Restoring pa’ua populations in Aitutaki
A significant number of pa’ua, or giant clams, bred through a Ministry of Marine Resources (MMR) programme have recently been outplanted in Aitutaki, Cook Islands, in an effort to revive local populations of these vital marine animals.
Long favoured by locals as a source of food, populations across many of our islands were decimated in the 1980’s and 1990’s due to overharvesting, and they have yet to recover to historic levels.
MMR along with overseas development partners are hoping to reverse that trend by strengthening their pa’ua breeding programme, which saw approximately 68,000 juvenile clams released along an area of Aitutaki’s lagoon ridge last month.
MMR senior fisheries officer and Aitutaki Marine Research Centre (AMRC) manager Richard Story says pa’ua play an important role in lagoon environments as filter feeders by removing algae, plankton, and suspended particles that in turn, improve water quality and thus play an important role in the health of the lagoon and coral.
“There was a huge problem of overharvesting of pa’ua in the Cook Islands,” says Story. “This problem is evident not only in the Cook Islands but throughout the Pacific and other oceans of the world.”
MMR’s efforts to revive pa’ua populations began in 1991 with the establishment of the AMRC and a hatchery which was built with funding assistance from the Australian government.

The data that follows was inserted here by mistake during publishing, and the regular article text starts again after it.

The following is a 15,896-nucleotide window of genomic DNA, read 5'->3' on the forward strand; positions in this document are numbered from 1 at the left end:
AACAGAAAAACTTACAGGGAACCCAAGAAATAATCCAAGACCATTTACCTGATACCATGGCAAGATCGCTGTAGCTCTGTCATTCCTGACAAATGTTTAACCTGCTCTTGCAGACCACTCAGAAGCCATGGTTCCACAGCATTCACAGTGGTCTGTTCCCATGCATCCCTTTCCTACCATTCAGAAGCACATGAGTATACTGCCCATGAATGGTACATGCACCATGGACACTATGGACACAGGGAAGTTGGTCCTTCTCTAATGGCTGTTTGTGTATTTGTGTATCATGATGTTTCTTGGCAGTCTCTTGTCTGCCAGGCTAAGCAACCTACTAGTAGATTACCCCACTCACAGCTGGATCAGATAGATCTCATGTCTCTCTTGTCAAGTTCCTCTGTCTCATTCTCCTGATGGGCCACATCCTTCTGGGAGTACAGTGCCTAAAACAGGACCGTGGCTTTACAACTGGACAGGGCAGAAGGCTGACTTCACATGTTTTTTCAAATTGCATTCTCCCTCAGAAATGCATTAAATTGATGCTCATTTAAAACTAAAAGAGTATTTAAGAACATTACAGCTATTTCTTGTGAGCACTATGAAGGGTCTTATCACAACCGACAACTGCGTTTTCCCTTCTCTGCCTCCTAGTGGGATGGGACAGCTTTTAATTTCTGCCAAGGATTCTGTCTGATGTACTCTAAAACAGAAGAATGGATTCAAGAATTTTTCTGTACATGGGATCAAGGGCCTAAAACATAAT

Initial results were varied, leading MMR to continue working with development partners to modify and enhance the programme.
One particular challenge cited by Story is pa’ua typically start reproducing 5-8 years into their lifecycle, which means a significant population is required to ensure this resource can become sustainable once again.
And using new breeding methods, MMR has been able to release an unprecedented number of juvenile pa’ua into the wild, thus potentially increasing the number of outplanted pa’ua that reach adulthood.
Outplanting pa’ua are part of a series of management measures in the Cook Islands that aim to support recovery of wild populations.
These measures include; restricting exports internationally and from some islands through by-laws, implementing ra’ui, and organising outreach activities so members of the public are aware of pa’ua lifecycles and how long they take to reproduce.
This latest work has benefited from a European Union-funded project called Global Climate Change Alliance Plus – Scaling up Pacific Adaptation (GCCA+ SUPA) which began in 2019 and is being implemented by MMR in partnership with the Pacific Community (SPC).
This project aims to improve AMRC’s infrastructure and to increase technical capacity for climate focused monitoring, research, and adaptive management of marine systems.
Other goals of the programme include expanding marine monitoring programmes, increasing awareness and education, and enhancing AMRC’s community outreach efforts.
Local programme work is being carried out by AMRC manager Richard Story and fisheries officers Joe Katangi and Terangi Isabella Christian, along with national coordinator Fiona Pearson and technical advisor Kirby Morejohn in Rarotonga.
Above: MMR team cleaning and preparing the brood stock clams before they are injected with serotonin to induce the spawning process.
Below: Detaching and siphoning the 4 month old juvenile clams from the raceway tanks. At this point they are approximately 2mm in size.